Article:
often when yoga newcomers (usually guys, just saying) attend upper-level classes, they leap into the most difficult form of each posture.
twisting sideways on one foot while holding their hands behind their back, they come within millimeters of snapping their hamstrings. or they jump backward on hands and feet, but land with straight arms.
why do they behave like this? because others are doing it, or that version sounded fanciest, or since they lift of course they can pull it off. but they’re hurting themselves and acting like they’re replaceable.
instead of acceptance and self-respect there is egotism and pride. it makes me want to whisper, “we aren’t impressed. nor are we driving you to the ER after class.”
the irony about outdoing people in yoga is its futility. you’ll never win. it’s an endless practice. if your heels touch the floor in down dog, guess what? slide them farther back.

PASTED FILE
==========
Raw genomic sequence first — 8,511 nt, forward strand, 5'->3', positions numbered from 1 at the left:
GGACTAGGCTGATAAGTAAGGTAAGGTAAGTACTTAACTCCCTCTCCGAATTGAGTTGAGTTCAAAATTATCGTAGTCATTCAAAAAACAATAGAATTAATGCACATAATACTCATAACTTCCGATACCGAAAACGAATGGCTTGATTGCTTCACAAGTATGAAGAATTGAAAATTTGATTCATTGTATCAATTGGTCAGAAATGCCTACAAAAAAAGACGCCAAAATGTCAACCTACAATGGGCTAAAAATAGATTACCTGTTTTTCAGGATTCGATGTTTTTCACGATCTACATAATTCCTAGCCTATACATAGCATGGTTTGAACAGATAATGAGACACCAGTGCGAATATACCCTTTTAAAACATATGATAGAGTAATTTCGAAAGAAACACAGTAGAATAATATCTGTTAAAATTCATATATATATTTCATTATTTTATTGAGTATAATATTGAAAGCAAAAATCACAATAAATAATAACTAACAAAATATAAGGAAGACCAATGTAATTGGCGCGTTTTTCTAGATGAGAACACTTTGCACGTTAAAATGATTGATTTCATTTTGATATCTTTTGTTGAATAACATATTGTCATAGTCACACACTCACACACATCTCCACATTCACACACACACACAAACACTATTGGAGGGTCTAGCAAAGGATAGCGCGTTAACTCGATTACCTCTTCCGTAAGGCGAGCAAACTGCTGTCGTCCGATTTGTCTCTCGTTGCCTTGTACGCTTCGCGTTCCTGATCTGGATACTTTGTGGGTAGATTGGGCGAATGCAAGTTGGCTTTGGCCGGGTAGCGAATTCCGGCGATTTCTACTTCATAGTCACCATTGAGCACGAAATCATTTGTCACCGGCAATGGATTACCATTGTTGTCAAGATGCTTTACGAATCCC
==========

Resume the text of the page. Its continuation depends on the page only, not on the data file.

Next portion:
and when you’re seated and reaching for your feet? it’s never about getting your head to your knees. it’s about getting your heart past your feet. so that should keep you busy for a while.
pointing fingers at these poor, sore folks is easy enough, but what if their behavior held a useful message? what if you viewed life obligations as yoga postures? for example, does running to CVS in a panic to buy more toothpaste look like sitting cross-legged on the floor, or balancing on your head and left pinky finger? and does setting up a recurring Amazon delivery seem easier?
the goal is not to progress to being able to do everything but to literally re-view areas of your life and ask, where i’m treating myself like the new guy in yoga? and of course, what am i going to do about it?